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Allahabad arrived Barrackpore beautiful begin believe boats brought Calcutta called carriage carried Cawnpore certainly Colonel comfort coming deal Delhi delight dinner drive England English enormous Europeans expected feel fight fired five force four garden give given gone Government guns hands hear heard hope horses hundred India June keep killed Lady leave letter live look Lord lovely Lucknow Madras March miles months morning native never night officers once Oude passed poor quiet received regiment ride river road round seems seen sent Sepoys ships side Sir Colin soldiers soon sort steamer story STUART suppose sure taken telegraph tell things thought told took town trees troops turned VISCOUNTESS whole wish women wounded young
Сторінка 161 - MAY I join the choir invisible Of those immortal dead who live again In minds made better by their presence : live In pulses stirred to generosity, In deeds of daring rectitude, in scorn For miserable aims that end with self. In thoughts sublime that pierce the night like stars, And with their mild persistence urge man's search To vaster issues.
Сторінка 402 - TREAD softly! bow the head — In reverent silence bow ! No passing bell doth toll; Yet an immortal soul Is passing now. Stranger, however great, With lowly reverence bow! There's one in that poor shed — One by that paltry bed — Greater than thou.
Сторінка 161 - Does the road wind up-hill all the way? Yes, to the very end. Will the day's journey take the whole long day? From morn to night, my friend. But is there for the night a resting-place? A roof for when the slow dark hours begin. May not the darkness hide it from my face? You cannot miss that inn. Shall I meet other wayfarers at night? Those who have gone before. Then must I knock, or call when just in sight? They will not keep you standing...
Сторінка 403 - That pavement damp and cold No smiling courtiers tread: One silent woman stands Lifting with meagre hands A dying head.
Сторінка 453 - No taunts or sarcasms,' Lord Canning continued, 'come from what quarter they may, will turn me from the path which I believe to be that of my public duty. I believe that a change in the head of the Government of India at this time, if it took place under circumstances which indicated a repudiation, on the part of the Government in England, of the policy which has hitherto been pursued towards the rebels of Oudh, would seriously retard the pacification of the country.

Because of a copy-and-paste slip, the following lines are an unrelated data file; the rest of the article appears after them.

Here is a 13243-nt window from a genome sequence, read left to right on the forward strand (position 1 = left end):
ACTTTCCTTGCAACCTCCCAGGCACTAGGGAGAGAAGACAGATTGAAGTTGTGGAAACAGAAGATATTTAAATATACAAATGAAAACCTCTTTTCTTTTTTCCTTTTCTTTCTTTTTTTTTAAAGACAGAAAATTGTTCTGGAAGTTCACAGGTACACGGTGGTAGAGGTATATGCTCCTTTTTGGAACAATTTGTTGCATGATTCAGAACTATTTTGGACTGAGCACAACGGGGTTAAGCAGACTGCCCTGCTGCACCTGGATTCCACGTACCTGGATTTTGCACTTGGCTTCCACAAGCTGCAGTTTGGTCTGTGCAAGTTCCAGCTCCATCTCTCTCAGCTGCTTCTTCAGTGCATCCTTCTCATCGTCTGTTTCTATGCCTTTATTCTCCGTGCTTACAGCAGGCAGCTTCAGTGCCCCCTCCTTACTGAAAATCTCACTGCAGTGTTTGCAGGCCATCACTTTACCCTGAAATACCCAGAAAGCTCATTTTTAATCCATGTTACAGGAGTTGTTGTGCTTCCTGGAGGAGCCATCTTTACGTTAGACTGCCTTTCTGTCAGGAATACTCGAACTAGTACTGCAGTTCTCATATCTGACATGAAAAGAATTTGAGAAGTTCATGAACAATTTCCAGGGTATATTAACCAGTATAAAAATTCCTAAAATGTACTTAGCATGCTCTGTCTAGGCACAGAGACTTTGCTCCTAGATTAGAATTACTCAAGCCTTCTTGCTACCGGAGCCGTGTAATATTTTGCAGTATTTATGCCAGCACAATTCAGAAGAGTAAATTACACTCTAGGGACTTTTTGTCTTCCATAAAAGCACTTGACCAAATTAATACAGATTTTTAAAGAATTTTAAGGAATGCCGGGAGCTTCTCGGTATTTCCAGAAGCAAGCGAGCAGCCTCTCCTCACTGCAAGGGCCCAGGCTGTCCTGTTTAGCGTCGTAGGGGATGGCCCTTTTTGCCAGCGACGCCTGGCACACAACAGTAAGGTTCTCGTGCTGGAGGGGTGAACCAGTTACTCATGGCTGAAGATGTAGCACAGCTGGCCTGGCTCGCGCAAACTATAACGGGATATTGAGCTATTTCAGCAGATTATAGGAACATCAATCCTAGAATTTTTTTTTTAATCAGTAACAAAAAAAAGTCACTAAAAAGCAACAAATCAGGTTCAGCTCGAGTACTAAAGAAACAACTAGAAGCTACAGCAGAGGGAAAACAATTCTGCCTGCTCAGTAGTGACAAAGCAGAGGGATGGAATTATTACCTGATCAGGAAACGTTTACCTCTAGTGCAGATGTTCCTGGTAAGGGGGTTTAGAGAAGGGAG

Сторінка 301 - I don't care two straws for the abuse of the papers, British or Indian. I am for ever wondering at myself for not doing so, but it really is the fact. Partly from want of time to care, partly because an enormous task is before me, and all other cares look small. . . .' ' I don't want you to do more than defend me against unfair or mistaken attacks.
Сторінка 302 - But do take up and assert boldly, that whilst we are prepared, as the first duty of all, to strike down resistance without mercy, wherever it shows itself, we acknowledge that, resistance over, deliberate justice, and calm, patient reason are to resume their sway; that we are not going, either in anger or from indolence, to punish wholesale; whether by wholesale hangings or burnings, or by the less violent, but not one bit less offensive course, of refusing trust and countenance, and favour, and...
Сторінка 301 - I will not govern in anger. Justice, and that as stern and inflexible as law and might can make it, I will deal out. But I will never allow an angry or indiscriminating act or word to proceed from the Government of India as long as I am responsible for it.
Сторінка 116 - I made an attempt to sketch. It was dark when I got up, and dull and grey when I chose my site, and I felt ill-disposed ; but when the sun showed itself, I was quite surprised at the wonderful beauty of detail — all the tangle, and great unbroken leaves, and creepers and stems, all lovely to draw; but a Ruskin-like artist would be wanted to do them justice. " C. has made me do an abstract of a plan for the improvement of the great Botanic Garden. It is a fine establishment, but has been quite spoiled...
Сторінка 279 - After the padre had read a few prayers he shut the book, and the Sahib-log shook hands all round. Then the Sepoys fired. One Sahib rolled one way, one another, -as they sat ; but they were not dead, only wounded ; so they went in and finished them off with swords.